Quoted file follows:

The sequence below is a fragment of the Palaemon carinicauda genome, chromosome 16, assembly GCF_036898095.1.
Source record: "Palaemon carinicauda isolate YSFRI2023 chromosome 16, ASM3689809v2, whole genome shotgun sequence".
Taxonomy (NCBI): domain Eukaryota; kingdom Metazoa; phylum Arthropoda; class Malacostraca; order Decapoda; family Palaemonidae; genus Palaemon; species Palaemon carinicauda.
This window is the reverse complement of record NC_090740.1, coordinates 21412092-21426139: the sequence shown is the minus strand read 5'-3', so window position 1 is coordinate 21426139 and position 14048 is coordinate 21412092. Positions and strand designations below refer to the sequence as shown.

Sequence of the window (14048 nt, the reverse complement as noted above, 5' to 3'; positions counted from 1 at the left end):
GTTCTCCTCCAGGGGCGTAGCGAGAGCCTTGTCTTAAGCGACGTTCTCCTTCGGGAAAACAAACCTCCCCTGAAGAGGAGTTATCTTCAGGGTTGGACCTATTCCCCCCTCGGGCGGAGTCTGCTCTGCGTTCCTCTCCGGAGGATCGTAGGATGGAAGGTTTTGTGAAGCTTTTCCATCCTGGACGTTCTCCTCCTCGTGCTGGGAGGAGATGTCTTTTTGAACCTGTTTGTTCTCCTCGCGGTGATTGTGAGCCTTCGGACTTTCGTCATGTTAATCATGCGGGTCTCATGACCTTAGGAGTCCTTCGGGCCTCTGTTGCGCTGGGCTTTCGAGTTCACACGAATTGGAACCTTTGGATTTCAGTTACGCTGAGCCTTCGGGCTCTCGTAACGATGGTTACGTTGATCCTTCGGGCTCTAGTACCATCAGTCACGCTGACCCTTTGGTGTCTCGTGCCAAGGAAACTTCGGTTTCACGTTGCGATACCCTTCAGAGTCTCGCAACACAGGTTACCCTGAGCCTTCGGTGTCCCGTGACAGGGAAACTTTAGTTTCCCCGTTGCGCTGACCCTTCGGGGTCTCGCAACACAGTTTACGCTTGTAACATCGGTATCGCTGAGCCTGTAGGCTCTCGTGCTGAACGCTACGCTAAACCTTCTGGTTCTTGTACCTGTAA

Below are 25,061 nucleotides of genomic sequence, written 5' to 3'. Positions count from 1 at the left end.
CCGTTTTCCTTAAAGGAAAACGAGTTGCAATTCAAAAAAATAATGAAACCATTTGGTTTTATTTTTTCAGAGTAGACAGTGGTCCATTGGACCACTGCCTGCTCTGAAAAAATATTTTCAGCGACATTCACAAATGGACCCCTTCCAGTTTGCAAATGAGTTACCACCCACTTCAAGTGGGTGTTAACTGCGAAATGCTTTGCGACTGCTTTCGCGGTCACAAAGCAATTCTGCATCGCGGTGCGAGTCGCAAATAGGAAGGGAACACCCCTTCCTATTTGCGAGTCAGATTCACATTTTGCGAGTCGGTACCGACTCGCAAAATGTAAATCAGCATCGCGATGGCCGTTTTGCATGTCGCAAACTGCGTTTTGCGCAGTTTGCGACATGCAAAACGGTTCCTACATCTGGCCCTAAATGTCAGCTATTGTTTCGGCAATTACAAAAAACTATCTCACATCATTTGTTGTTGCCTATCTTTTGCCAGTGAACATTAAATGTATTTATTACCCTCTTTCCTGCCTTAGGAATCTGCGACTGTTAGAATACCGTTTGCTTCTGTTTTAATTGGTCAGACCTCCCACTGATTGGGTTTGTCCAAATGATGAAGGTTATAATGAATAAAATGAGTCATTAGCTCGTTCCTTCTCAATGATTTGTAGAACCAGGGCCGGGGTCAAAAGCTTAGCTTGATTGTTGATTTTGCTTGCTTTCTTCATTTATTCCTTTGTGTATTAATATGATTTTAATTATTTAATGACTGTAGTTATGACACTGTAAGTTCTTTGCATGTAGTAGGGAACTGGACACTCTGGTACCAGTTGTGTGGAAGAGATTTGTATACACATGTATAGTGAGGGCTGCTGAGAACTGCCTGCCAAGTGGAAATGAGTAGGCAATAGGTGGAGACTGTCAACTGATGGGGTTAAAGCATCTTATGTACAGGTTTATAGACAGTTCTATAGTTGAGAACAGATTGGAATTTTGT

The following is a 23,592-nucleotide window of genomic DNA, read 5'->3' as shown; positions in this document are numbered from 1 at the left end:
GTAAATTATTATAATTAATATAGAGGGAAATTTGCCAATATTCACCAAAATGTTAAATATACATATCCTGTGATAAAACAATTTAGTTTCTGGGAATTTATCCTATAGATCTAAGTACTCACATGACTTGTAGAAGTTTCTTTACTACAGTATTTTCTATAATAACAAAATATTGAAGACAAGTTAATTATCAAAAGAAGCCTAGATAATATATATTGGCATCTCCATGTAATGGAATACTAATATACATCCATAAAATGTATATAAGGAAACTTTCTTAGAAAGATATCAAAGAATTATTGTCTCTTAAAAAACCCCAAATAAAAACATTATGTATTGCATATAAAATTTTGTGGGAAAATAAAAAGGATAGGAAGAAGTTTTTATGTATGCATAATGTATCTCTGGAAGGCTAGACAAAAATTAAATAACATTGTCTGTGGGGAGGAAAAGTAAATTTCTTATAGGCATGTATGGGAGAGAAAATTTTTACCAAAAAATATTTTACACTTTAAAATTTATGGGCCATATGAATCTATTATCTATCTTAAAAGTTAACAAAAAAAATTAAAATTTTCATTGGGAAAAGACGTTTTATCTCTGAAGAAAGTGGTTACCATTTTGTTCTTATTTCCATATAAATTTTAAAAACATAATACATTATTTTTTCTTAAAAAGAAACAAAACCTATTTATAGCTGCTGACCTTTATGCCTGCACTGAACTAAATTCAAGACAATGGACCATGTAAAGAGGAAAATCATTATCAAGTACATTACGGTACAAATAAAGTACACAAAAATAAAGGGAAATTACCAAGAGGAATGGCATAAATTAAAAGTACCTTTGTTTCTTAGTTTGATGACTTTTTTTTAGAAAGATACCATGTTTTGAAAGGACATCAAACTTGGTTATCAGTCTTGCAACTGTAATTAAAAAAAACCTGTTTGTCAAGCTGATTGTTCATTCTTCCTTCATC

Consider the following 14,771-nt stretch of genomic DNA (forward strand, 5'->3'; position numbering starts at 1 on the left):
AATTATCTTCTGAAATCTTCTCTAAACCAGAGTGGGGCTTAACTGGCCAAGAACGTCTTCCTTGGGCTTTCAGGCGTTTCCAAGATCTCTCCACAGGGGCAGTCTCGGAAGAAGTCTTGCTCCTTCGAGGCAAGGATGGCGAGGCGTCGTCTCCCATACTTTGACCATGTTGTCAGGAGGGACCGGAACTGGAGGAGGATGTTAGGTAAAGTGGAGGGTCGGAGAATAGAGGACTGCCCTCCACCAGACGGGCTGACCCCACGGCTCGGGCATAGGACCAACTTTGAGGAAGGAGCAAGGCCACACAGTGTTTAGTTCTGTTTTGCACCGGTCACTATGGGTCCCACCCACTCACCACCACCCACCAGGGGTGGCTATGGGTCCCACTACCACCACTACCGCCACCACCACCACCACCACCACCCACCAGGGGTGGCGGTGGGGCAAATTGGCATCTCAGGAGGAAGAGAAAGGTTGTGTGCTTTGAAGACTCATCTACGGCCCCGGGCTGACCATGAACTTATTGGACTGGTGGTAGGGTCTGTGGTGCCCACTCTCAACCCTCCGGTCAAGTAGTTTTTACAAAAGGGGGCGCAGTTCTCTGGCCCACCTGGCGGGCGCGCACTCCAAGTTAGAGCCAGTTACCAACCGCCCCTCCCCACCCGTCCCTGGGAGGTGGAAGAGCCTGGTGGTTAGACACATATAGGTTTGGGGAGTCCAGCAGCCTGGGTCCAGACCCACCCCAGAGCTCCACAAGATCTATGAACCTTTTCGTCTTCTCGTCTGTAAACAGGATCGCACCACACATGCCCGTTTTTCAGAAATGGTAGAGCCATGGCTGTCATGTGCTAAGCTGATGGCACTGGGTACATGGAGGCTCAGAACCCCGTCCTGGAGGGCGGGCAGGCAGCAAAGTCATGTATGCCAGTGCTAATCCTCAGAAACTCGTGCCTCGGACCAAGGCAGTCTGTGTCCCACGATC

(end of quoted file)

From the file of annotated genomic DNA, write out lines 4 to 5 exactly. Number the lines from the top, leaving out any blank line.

This window is the reverse complement of record NC_090740.1, coordinates 21412092-21426139: the sequence shown is the minus strand read 5'-3', so window position 1 is coordinate 21426139 and position 14048 is coordinate 21412092. Positions and strand designations below refer to the sequence as shown.

Sequence of the window (14048 nt, the reverse complement as noted above, 5' to 3'; positions counted from 1 at the left end):